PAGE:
Robin is a 41-year-old married, cisgender woman, mother of 3 children, who is brought to the emergency room (ER) by the police because of extremely dangerous behavior. She was pulled over by a pond where she had a plan to drive herself and her 3 small children into the water. When lifeguards called the police, she was on her way driving her car into the water. According to police, she said was trying to do a “final baptism” with her children so they would be rid of “their demons.” Recently, she was seen by a psychiatric mental health provider who discontinued olanzapine, which she had been on for several years, because she had gained 50lbs after the birth of her 3rd child one year ago.

When Robin arrived at the ER, she refused to communicate, was sprinkling water on the evaluation room table, and chanting nonsensically. Per previous medical records, she gave birth at the hospital to a healthy daughter one year ago and may have been experiencing post partem depression at discharge. She was referred to a visiting home health RN who had her last meeting with Robin 2 weeks ago. Robin is disheveled, wearing a torn blue dress and is barefoot. She displays no eye contact and is pacing from wall to wall. When given water to drink, she poured it on the floor. She is refusing to have any labs drawn.

Husband reports that she has a history of one psychiatric inpatient admission before they were married and he has little details on any course of treatment, other than her PCP was treating her symptoms until she began having odd thoughts that her PCP was the “Messiah.” Her PCP subsequently referred her to a psychiatric mental health provider who discontinued the olanzapine and started her on paroxetine for complaints of increasing anxiety. Husband also says that she has been getting little sleep and has been “talking to herself.” Prior to this episode, mother-in-law was making plans to fly out and help with the children because Husband felt that Robin was neglecting the children who were appearing unkempt. The kindergarten teacher of the oldest son had recently called the parents voicing concern about his appearance and school performance.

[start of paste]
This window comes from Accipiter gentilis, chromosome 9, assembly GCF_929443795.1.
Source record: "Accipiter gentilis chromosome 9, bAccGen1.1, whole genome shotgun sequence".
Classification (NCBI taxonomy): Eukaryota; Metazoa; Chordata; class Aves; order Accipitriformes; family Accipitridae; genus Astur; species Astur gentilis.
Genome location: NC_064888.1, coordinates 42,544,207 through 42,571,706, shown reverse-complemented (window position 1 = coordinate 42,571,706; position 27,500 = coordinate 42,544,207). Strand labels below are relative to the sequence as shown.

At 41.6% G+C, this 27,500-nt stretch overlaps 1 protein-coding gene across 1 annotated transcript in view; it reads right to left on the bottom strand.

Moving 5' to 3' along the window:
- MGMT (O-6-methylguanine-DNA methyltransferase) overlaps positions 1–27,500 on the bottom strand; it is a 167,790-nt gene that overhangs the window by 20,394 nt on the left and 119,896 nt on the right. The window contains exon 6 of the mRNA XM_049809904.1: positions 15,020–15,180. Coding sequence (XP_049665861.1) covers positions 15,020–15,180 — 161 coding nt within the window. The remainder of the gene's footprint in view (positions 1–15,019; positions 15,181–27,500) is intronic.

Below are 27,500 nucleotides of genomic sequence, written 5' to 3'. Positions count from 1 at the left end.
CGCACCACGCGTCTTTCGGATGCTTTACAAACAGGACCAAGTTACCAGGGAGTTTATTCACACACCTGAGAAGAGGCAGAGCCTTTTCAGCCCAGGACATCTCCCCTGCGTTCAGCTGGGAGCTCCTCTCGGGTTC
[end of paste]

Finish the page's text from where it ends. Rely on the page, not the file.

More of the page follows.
Currently, Robin is in a room in the psych ER with a one-to-one staff member sitting outside the door.


1.      What are the nonpharmacologic interventions that would help?

2.      What are the psychopharmacological interventions that would help?

3.      Identify safety risks and how they should be dealt with in the treatment plan.


Include current supportive evidence in your responses to the questions above using two required resources from this week’s materials and one new resource. National guidelines should also be considered with treatment plans.

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